Psoriasis drugs could be repurposed as osteosarcoma treatments, as both diseases respond to inhibition of the same target.

Osteosarcoma is a rare and difficult to cure bone cancer in children. Survival outcomes for children are poor, even with surgery and chemotherapy, as approximately 30% of patients die within five years of a diagnosis. However, increased understanding of the genetic drivers behind the disease has revealed new treatment possibilities.

A Genome Wide Association Study (GWAS) indicated that the gene GRM4 is associated with increased susceptibility to osteosarcoma. GRM4 regulates the production of several molecules instrumental to immune system function, including the anti-inflammatory IL-23.

Using a gene knock out, researchers halted the production of IL-23 in mice, who were then prevented from developing osteosarcoma. When the production of IL-23 was knocked out in mice with osteosarcoma, tumour growth was suppressed. The results indicate that inhibiting the action of IL-23 could provide a treatment for osteosarcoma.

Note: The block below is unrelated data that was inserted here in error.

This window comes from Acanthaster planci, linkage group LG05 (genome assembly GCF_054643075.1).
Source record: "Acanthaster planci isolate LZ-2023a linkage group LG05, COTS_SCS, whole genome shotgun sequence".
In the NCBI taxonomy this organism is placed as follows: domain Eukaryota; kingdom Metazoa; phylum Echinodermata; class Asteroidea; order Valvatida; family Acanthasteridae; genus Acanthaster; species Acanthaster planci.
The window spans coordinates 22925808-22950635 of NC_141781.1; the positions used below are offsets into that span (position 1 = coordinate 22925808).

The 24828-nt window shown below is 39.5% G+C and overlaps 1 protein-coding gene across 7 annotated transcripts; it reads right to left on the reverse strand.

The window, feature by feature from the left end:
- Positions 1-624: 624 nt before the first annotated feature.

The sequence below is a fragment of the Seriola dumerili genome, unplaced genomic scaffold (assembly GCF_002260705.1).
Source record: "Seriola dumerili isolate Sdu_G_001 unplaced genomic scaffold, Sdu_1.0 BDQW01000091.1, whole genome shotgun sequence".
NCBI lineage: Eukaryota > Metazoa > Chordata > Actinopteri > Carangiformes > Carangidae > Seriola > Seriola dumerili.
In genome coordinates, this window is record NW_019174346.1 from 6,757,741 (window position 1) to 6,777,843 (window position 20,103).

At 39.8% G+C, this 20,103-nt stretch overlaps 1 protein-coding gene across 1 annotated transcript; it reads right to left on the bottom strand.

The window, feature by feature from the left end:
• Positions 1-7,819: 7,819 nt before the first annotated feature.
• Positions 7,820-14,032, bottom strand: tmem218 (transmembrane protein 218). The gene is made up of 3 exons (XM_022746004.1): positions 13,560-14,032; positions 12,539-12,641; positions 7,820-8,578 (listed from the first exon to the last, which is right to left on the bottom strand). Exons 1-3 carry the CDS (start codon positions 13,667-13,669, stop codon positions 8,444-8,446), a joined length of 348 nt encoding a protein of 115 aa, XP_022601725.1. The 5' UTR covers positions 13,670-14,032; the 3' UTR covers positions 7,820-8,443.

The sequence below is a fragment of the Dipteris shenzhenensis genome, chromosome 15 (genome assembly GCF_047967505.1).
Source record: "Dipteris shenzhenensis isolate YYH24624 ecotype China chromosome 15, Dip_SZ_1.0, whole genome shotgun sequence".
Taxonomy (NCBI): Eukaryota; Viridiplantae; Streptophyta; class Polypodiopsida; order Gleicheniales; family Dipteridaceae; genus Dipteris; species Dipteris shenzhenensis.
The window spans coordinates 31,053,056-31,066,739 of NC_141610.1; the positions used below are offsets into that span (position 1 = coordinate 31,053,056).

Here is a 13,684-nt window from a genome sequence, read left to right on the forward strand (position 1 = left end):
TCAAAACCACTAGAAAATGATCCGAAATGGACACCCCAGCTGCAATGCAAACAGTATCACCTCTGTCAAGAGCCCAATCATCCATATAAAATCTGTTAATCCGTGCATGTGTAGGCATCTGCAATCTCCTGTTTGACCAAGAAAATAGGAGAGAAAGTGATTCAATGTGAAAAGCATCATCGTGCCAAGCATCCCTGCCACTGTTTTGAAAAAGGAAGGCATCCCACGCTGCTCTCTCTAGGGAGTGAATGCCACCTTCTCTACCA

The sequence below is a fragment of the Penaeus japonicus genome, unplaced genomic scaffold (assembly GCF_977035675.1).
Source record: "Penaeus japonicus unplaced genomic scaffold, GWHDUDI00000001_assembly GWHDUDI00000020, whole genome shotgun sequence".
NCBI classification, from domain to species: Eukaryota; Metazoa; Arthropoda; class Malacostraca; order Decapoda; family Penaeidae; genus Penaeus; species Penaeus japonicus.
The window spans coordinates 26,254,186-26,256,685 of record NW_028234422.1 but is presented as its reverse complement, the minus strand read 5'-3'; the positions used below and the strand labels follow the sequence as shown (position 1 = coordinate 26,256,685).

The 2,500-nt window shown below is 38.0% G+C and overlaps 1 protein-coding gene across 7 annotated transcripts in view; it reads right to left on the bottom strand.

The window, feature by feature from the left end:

There are already drugs on the market that can inhibit the action of IL-23, as it is also a target for several autoimmune disorders. Many psoriasis drugs target IL-23 and have proven safety and efficacy. As using repurposed drugs to treat a new disease is cheaper, quicker and safer than developing new chemical molecules, psoriasis drugs should be investigated for their potential to treat osteosarcoma.

At the World Metastasis Summit, taking place in Boston this November, Kurt Gehlsen, Vice President and Chief Scientific Officer at  Biorasi will be discussing How Can we Fundamentally Improve Drug Development in Metastatic Disease?